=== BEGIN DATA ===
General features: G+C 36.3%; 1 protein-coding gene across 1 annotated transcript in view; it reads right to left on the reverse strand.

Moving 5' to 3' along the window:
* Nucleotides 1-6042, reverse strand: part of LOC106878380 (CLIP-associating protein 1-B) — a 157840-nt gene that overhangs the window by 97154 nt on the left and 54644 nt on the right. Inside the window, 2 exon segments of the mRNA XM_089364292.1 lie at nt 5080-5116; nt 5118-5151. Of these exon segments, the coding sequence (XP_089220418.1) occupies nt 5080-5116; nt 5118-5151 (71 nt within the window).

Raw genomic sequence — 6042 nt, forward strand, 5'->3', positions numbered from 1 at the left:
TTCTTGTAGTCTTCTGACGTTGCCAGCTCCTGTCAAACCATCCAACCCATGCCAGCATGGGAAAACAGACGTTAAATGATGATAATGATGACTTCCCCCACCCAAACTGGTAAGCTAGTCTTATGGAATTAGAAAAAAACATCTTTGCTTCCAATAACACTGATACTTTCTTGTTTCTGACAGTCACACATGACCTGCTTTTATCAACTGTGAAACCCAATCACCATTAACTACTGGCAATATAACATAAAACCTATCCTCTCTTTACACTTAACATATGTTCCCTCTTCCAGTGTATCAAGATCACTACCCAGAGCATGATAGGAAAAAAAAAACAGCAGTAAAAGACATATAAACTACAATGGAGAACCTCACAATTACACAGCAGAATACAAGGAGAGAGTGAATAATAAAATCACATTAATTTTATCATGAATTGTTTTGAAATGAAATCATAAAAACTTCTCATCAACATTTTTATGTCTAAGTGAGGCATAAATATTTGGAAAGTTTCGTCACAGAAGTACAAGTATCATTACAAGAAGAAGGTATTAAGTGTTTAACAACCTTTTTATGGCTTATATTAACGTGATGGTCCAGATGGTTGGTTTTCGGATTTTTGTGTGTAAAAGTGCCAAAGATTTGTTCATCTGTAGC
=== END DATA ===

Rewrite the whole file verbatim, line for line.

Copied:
General features: G+C 36.3%; 1 protein-coding gene across 1 annotated transcript in view; it reads right to left on the reverse strand.

Moving 5' to 3' along the window:
* Nucleotides 1-6042, reverse strand: part of LOC106878380 (CLIP-associating protein 1-B) — a 157840-nt gene that overhangs the window by 97154 nt on the left and 54644 nt on the right. Inside the window, 2 exon segments of the mRNA XM_089364292.1 lie at nt 5080-5116; nt 5118-5151. Of these exon segments, the coding sequence (XP_089220418.1) occupies nt 5080-5116; nt 5118-5151 (71 nt within the window).

Raw genomic sequence — 6042 nt, forward strand, 5'->3', positions numbered from 1 at the left:
TTCTTGTAGTCTTCTGACGTTGCCAGCTCCTGTCAAACCATCCAACCCATGCCAGCATGGGAAAACAGACGTTAAATGATGATAATGATGACTTCCCCCACCCAAACTGGTAAGCTAGTCTTATGGAATTAGAAAAAAACATCTTTGCTTCCAATAACACTGATACTTTCTTGTTTCTGACAGTCACACATGACCTGCTTTTATCAACTGTGAAACCCAATCACCATTAACTACTGGCAATATAACATAAAACCTATCCTCTCTTTACACTTAACATATGTTCCCTCTTCCAGTGTATCAAGATCACTACCCAGAGCATGATAGGAAAAAAAAAACAGCAGTAAAAGACATATAAACTACAATGGAGAACCTCACAATTACACAGCAGAATACAAGGAGAGAGTGAATAATAAAATCACATTAATTTTATCATGAATTGTTTTGAAATGAAATCATAAAAACTTCTCATCAACATTTTTATGTCTAAGTGAGGCATAAATATTTGGAAAGTTTCGTCACAGAAGTACAAGTATCATTACAAGAAGAAGGTATTAAGTGTTTAACAACCTTTTTATGGCTTATATTAACGTGATGGTCCAGATGGTTGGTTTTCGGATTTTTGTGTGTAAAAGTGCCAAAGATTTGTTCATCTGTAGC